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Buzzcocks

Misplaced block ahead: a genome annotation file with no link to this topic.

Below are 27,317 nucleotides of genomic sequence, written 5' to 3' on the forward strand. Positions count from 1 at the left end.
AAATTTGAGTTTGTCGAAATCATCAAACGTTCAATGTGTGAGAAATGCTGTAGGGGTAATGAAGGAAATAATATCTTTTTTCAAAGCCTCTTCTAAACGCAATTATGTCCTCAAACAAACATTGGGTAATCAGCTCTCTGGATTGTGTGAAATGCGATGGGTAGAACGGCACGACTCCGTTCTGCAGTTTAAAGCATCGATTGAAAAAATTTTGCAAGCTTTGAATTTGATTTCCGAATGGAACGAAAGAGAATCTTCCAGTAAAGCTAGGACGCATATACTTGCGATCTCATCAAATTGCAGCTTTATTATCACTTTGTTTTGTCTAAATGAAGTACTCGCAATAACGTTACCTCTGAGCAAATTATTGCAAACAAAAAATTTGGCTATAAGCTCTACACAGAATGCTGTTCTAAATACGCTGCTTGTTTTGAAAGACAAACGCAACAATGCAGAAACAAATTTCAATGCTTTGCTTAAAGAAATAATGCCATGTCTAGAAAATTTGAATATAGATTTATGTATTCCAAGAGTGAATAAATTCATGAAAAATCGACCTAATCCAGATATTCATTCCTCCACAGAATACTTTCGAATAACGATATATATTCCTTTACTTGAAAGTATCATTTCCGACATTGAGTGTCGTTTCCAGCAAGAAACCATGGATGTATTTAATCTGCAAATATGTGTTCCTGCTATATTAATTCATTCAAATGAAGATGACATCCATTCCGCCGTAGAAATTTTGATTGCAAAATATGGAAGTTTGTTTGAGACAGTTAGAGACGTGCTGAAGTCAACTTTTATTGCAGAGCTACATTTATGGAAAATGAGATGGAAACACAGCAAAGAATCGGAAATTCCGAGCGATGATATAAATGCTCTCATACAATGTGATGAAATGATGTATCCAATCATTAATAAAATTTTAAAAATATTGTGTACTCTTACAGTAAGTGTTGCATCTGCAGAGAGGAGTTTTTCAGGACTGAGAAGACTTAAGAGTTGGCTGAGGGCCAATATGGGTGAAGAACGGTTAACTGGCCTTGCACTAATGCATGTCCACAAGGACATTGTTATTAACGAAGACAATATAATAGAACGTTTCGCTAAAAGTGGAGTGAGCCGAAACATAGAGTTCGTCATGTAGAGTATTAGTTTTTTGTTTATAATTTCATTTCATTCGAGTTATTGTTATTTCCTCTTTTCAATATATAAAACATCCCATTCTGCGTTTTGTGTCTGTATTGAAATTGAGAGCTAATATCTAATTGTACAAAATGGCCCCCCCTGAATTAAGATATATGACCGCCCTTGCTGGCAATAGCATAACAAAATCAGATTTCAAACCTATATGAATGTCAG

Submitted by Robin Blackburn Buzzcocks were not only the first Manchester punk band, but the first UK punk group anywhere outside of London. Their reputation is based on a string of classic pop-punk singles released in the late 70s, and they remain many people’s favourite punk group. Their compassionate and romantic songs tackled issues that really affected people’s lives, providing an alternative to the nihilism of the Sex Pistols, and the political sermonising of the Clash. Pete Shelley (guitar) and Howard Devoto (vocals) formed the band after travelling down to London to see a Sex Pistols gig in early 1976. They invited the Pistols to play in Manchester at the Lesser Free Trade Hall in June, an event that has gone down in Manchester musical history, being attended by many of the future key figures of the local music scene (including Tony Wilson, Martin Hannett, The Fall’s Mark E Smith, most of Joy Division/New Order, Morrissey and Mick Hucknall). When the Pistols returned to Manchester in July, Buzzcocks played their first ever gig as the support act. With Steve Diggle on bass and John Maher on drums, the band recorded the ‘Spiral Scratch’ EP with producer Martin Hannett, and released it on their own label, New Hormones. This was a significant moment in the creation of the UK independent scene, showing that bands didn’t need to sign to the major labels - unlike the Pistols and Clash who had already done so - and was the starting point for the explosion of indie labels in the 80s. The EP included ‘Boredom’, one of the definitive punk songs with its notorious (and deliberately boring) two-note guitar solo. But, just when things were going so well, Devoto decided to leave, later going on to form Magazine. The rest of the band carried on, with Shelley taking over the vocals and the majority of the songwriting, developing his ability to match his heartfelt lyrics to instantly memorable melodies. Diggle switched to guitar, and also emerged as a capable songwriter in his own right, providing an anthemic counterpoint to Shelley’s vulnerability. After Steve Garvey was brought in on bass, the new line-up signed to United Artists and released ‘Orgasm Addict’. This was followed by a series of further singles exploring romance, lust and heartbreak, peaking with one of the best ever punk songs, ‘Ever Fallen in Love?’ The band also made three albums - ‘Another Music in a Different Kitchen’, ‘Love Bites’ (both 1978) and ‘A Different Kind of Tension’ (1979) - which introduced longer, more experimental material. By 1980, however, the band was running out of steam, and decided to call it a day. Both Shelley and Diggle continued to make music, and have reformed the band several times since the late 80s. These days they even make a new album every few years, keen to be seen as more than a mere nostalgia act. Indeed, they are still capable of writing a three minute pop song that can make you look at the world in a fresh way, and make you sing along at the same time. It’s a rare skill, and one that the Buzzcocks’ career exemplifies.